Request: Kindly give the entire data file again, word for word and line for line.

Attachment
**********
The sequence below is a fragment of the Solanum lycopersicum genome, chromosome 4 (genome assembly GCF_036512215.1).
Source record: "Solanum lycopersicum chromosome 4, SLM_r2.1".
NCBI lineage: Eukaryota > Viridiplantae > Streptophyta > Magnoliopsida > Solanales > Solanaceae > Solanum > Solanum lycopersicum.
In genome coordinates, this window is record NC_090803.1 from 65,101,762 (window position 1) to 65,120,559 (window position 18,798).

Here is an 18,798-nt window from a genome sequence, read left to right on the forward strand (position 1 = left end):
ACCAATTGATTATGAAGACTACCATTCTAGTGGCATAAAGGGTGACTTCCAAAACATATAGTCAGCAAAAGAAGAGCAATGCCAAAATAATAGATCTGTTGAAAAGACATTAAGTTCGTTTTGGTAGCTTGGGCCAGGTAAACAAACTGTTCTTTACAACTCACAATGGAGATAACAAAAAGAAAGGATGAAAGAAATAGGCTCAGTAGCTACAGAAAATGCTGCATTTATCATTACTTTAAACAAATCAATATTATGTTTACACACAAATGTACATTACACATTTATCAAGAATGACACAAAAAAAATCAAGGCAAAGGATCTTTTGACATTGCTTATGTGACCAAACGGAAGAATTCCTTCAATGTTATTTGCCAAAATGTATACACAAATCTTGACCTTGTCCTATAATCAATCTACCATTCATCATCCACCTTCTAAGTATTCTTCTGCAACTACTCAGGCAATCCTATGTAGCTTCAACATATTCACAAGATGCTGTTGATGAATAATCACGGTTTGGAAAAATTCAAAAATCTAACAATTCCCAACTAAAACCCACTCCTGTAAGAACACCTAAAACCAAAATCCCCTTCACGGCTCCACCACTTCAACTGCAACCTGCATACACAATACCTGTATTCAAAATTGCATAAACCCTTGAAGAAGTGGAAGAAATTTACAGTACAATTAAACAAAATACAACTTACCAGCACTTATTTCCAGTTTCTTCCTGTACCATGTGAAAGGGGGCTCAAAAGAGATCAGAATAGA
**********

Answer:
The sequence below is a fragment of the Solanum lycopersicum genome, chromosome 4 (genome assembly GCF_036512215.1).
Source record: "Solanum lycopersicum chromosome 4, SLM_r2.1".
NCBI lineage: Eukaryota > Viridiplantae > Streptophyta > Magnoliopsida > Solanales > Solanaceae > Solanum > Solanum lycopersicum.
In genome coordinates, this window is record NC_090803.1 from 65,101,762 (window position 1) to 65,120,559 (window position 18,798).

Here is an 18,798-nt window from a genome sequence, read left to right on the forward strand (position 1 = left end):
ACCAATTGATTATGAAGACTACCATTCTAGTGGCATAAAGGGTGACTTCCAAAACATATAGTCAGCAAAAGAAGAGCAATGCCAAAATAATAGATCTGTTGAAAAGACATTAAGTTCGTTTTGGTAGCTTGGGCCAGGTAAACAAACTGTTCTTTACAACTCACAATGGAGATAACAAAAAGAAAGGATGAAAGAAATAGGCTCAGTAGCTACAGAAAATGCTGCATTTATCATTACTTTAAACAAATCAATATTATGTTTACACACAAATGTACATTACACATTTATCAAGAATGACACAAAAAAAATCAAGGCAAAGGATCTTTTGACATTGCTTATGTGACCAAACGGAAGAATTCCTTCAATGTTATTTGCCAAAATGTATACACAAATCTTGACCTTGTCCTATAATCAATCTACCATTCATCATCCACCTTCTAAGTATTCTTCTGCAACTACTCAGGCAATCCTATGTAGCTTCAACATATTCACAAGATGCTGTTGATGAATAATCACGGTTTGGAAAAATTCAAAAATCTAACAATTCCCAACTAAAACCCACTCCTGTAAGAACACCTAAAACCAAAATCCCCTTCACGGCTCCACCACTTCAACTGCAACCTGCATACACAATACCTGTATTCAAAATTGCATAAACCCTTGAAGAAGTGGAAGAAATTTACAGTACAATTAAACAAAATACAACTTACCAGCACTTATTTCCAGTTTCTTCCTGTACCATGTGAAAGGGGGCTCAAAAGAGATCAGAATAGA